Williams, also a junior at the military academy, says those 9/11 moments spent with Bush conferred on the kids a sort of historical authority as they grew up in Sarasota. "Today, when we talk about 9/11 in class and you hear kids make mistakes about what happened with the President that day, I can tell them they're wrong. Because I was there." One thing they'd like to tell Bush's critics — like liberal filmmaker Michael Moore, whose 2004 documentary Fahrenheit 911 disparaged Bush for lingering almost 10 minutes with the Booker students after getting word that two planes had crashed into New York's World Trade Center — is that they think the President did the right thing. "I think he was trying to keep everybody calm, starting with us," says Guerrero.

    Dubrocq agrees: "I think he was trying to protect us." Booker Principal Gwendolyn Tose'-Rigell, who died in 2007, later insisted, "I don't think anyone could have handled it better. What would it have served if [Bush] had jumped out of his chair and ran out of the room?"


    When the children's story was done, Bush left for the school's library, where he discussed the New York, Washington, D.C., and Pennsylvania nightmare with aides, reporters and another group of students waiting for him. Back in the classroom, Daniels brought in a television and turned on the first bewildering images of the Twin Towers in flames and smoke. At that point the kids started connecting the dots. "It was pretty scary," says Williams, "and I remember thinking, So that's why the President looked so mad."

    Dubrocq got mad himself. "But I had to wait a few years before I could digest what had really happened and why they attacked us," he says. "I of course grew up to have nothing but contempt for Osama bin Laden."

    Yet he adds the episode "motivated me to get a better handle on the world and to want to help improve the world." It also made Dubrocq, who wants to study international business, more aware of his own multinational roots — he's French and Cuban on his father's side and Spanish and Mexican on his mother's. Not surprisingly, he also wants to learn other languages, like Chinese and, in an echo of his 9/11 memories, perhaps even Arabic.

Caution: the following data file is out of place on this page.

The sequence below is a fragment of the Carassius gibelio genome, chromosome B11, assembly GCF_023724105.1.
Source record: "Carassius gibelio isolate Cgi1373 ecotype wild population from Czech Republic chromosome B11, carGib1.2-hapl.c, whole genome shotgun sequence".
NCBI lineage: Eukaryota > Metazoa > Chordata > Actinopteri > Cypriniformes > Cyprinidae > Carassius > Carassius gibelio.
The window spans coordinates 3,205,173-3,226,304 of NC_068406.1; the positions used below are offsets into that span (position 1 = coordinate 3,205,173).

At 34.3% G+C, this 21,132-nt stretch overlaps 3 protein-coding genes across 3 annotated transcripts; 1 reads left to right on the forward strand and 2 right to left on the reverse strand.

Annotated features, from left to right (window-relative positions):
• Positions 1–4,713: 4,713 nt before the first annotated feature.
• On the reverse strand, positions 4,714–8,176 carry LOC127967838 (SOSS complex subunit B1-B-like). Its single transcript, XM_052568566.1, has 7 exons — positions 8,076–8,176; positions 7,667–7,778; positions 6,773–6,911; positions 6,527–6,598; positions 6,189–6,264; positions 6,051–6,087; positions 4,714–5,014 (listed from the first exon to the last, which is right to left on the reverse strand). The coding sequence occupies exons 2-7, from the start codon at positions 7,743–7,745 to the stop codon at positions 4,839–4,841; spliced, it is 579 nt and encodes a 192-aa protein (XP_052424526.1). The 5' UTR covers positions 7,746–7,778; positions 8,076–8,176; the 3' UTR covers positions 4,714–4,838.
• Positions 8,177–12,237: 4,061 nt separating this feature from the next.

Williams says she also hated Bin Laden more as she grew up and gained a better appreciation of how fanatics had changed her world on 9/11. "All that just because he wanted to control everybody in the world, control how we think and what we do," she says. Williams doesn't plan to pursue a military career — she wants to be a veterinarian — but the military academy student was impressed by the Navy SEAL raid in Pakistan that killed Bin Laden: "I was shocked — I thought after 10 years they'd never find him. But what the SEALs did, it, like, gives me even more respect for that kind of training."

    Guerrero, in fact, may as well be part of that training. She also plans a civilian life — she hopes to study art and musical theater — but she's a Junior ROTC member and part of her school's state champion Raiders team, which competes against other academies in contests like rope bridge races, map navigation and marksmanship. In other words, the same sort of skills the SEAL commandos have to master.